PSD2 RTS SCA Compliance - Part 1 of 3
First published: 13/04/2021
Compliance. A scary term for any payment service provider in a world of increasingly stricter regulations and requirements. So to make it just a little less scary, we are opening up the PSD2 RTS Compliance door and extracting some key points of interest. In part one of three, we start by covering the fundamental requirements Payment Service Providers (PSP) should be aware of if issuing cards or e-money payments and why said requirements are necessary.
The Compliance Headache
Regulatory compliance related to Strong Customer Authentication (SCA) can be one of the most demanding tasks for any PSP. The number of required routines, systems and reporting requirements from national supervisory agencies alone can be pretty daunting. Whether it is anti-money laundering or operational/security/financial/IT risk management (including anything related to GDPR), the list can appear endless.
Nevertheless, if a "regulated entity" is performing payments, they must use SCA. It should be done during the signup process of new customers, whether it takes place at the point of device-account binding for doing password management, changing user data, or managing whitelists and cards.
Perhaps most importantly, SCA is also required when making payments. At least when there is no exemption involved. One difference between the SCA requirements and most other regulations is that SCA requirements are based on computer security theory. Let us start here as we begin to look at the fundamental requirements.
The requirements that follow are from the EU's Payment Services Directive 2 (PSD2) Regulatory Technical Standards (RTS) regarding SCA. Starting in Article 4 of the RTS, the first requirement is for authentication to consist of two out of three elements. The elements are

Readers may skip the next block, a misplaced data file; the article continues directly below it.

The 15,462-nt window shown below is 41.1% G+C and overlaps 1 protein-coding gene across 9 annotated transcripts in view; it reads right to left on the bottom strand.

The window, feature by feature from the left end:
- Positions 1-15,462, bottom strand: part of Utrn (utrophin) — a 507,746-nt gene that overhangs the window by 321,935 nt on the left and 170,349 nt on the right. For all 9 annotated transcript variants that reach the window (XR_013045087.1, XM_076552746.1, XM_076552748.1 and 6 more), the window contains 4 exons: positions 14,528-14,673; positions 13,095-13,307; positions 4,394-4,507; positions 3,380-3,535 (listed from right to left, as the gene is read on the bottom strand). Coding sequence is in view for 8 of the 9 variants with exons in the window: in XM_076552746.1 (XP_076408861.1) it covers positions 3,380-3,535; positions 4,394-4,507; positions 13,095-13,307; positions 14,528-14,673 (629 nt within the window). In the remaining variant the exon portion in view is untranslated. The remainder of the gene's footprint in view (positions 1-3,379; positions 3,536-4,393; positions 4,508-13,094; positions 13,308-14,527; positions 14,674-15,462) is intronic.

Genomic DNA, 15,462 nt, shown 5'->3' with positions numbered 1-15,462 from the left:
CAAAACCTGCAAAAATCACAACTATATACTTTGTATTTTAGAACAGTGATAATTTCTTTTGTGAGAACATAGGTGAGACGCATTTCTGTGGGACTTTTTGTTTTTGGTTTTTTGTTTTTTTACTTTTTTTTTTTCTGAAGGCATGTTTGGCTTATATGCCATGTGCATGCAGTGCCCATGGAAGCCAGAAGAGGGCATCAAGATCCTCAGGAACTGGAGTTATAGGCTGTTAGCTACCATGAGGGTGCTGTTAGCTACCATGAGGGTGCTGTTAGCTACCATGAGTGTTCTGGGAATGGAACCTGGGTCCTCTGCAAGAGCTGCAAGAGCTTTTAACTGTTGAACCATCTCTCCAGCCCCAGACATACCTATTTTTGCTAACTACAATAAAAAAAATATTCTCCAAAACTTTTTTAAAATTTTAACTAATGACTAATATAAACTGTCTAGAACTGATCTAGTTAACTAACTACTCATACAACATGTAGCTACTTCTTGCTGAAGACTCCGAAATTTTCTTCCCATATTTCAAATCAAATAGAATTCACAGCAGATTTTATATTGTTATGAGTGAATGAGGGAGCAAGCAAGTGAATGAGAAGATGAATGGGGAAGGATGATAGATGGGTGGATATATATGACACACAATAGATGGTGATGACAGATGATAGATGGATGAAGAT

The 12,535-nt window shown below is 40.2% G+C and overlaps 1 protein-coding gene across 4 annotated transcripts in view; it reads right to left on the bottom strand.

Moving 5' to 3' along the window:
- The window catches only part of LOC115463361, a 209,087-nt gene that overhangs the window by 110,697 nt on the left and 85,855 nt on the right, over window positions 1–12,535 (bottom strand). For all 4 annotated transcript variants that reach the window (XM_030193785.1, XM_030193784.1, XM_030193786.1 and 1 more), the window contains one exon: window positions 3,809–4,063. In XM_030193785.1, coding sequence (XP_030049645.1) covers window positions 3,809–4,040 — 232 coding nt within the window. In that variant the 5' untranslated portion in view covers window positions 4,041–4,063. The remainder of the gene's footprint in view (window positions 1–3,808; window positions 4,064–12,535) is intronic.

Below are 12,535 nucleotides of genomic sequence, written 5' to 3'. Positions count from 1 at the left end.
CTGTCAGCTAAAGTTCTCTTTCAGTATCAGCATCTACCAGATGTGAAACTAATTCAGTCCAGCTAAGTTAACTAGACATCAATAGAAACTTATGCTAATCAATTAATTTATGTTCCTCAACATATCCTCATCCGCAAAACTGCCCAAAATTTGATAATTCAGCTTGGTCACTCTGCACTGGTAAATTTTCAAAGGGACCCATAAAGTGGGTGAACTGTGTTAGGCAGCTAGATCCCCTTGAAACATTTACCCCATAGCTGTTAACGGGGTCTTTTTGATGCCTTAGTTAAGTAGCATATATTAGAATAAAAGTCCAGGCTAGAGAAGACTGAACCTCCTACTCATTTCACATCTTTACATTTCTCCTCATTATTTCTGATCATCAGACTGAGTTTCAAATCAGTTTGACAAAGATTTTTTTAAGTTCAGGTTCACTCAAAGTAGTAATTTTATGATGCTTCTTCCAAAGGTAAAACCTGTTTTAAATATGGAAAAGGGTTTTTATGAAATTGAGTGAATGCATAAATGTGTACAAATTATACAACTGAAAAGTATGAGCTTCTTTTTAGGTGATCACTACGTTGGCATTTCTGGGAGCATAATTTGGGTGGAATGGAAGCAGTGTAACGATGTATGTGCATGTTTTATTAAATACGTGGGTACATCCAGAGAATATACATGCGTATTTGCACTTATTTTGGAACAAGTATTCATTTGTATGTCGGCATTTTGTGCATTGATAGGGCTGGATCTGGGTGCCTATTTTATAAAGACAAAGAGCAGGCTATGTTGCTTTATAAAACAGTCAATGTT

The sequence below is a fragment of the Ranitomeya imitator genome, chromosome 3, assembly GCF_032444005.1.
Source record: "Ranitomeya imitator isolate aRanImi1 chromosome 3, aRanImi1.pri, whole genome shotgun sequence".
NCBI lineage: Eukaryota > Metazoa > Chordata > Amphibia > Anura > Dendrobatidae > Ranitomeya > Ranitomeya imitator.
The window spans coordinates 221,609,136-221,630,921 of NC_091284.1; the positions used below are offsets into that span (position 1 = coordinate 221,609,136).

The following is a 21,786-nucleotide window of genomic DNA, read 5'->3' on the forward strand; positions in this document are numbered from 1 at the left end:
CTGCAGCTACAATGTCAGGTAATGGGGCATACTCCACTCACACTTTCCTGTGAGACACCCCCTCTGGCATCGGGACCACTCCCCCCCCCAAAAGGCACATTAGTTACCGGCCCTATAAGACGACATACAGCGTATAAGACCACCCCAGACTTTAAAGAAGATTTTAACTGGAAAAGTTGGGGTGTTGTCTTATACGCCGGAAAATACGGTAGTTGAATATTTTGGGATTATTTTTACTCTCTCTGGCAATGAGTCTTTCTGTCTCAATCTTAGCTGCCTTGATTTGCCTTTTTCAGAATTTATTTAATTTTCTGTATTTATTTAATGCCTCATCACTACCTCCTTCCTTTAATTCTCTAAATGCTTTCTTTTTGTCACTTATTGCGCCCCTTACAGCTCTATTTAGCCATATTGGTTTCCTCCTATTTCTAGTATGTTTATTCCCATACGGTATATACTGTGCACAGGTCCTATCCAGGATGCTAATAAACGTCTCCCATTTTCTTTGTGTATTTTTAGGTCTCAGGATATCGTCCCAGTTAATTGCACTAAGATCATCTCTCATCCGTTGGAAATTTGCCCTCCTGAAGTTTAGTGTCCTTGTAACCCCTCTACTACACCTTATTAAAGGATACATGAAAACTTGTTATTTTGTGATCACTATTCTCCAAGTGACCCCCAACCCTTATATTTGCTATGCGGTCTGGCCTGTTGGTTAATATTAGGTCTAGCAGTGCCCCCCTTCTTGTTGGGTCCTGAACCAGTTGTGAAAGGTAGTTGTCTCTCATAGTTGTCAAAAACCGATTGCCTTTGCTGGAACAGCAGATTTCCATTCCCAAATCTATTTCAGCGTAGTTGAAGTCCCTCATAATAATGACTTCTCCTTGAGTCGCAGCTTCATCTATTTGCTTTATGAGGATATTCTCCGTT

- knowledge and
Typical examples of these three elements are:
- a device fingerprint (possession),
- a password or a PIN ("personal identification number" - knowledge), and
- a biometric fingerprint (inherence)
The Tempting Smartphone
A direct result of these requirements is that authenticating with a smartphone becomes a tempting option, as other options (such as dedicated hardware dongles) are either expensive or not allowed. Moreover, in Article 9, two essential requirements come into play once a smartphone device is chosen as the medium of authentication:
- If any element of the authentication takes place on a multi-purpose device, the PSP is required to use a separate secure execution environment through the software installed on the device and
- There should be mechanisms to "ensure that the software or device has not been altered by the payer or third party", as well as mechanisms to mitigate the consequences of any said changes.
The RTS then defines a series of requirements to how the security credentials are to be used, starting in Article 22. These requirements should be familiar to anyone who has done a security audit, including the credentials' authenticity, integrity, and confidentiality. The credentials used should be kept secret, cannot be changed during transmission or entry, and must be authentic to the individual customer.
As one can imagine, this presents an issue when SMS is used as part of the authentication process. As such, it is imperative to be aware of these potential problems if considering using SMS during onboarding, re-enrollment, or as part of the authentication process.
How SCA Fits Into the Overall PSD2 Regulatory Framework
The RTS may define the SCA process, but it is a requirement that follows in part from PSD2 requirements and in part from the last decade of payment trends.
In our eyes, the PSD2 background serves as a wish to open the payment market up in the same way that European mobile phone markets opened throughout the 1990s. During this time, Europe went from a situation where phones were being rented from state-owned telecoms, to multiple competing mobile networks alongside a spectrum of new services.
We believe the PSD2 increases the European payment market's competitiveness, similar to what happened in the 1990s. However, it is also important to note that by opening the market up to new technology, the market also becomes more susceptible to new types of crime and fraud. This makes the proper implementation of SCA requirements not "just another requirement", but the fundamental protection for consumer information and payments.
In the next post, we will look a bit closer at the other RTS requirements, and perhaps more importantly, at the consequences of noncompliance and the liability shift introduced with the PSD2.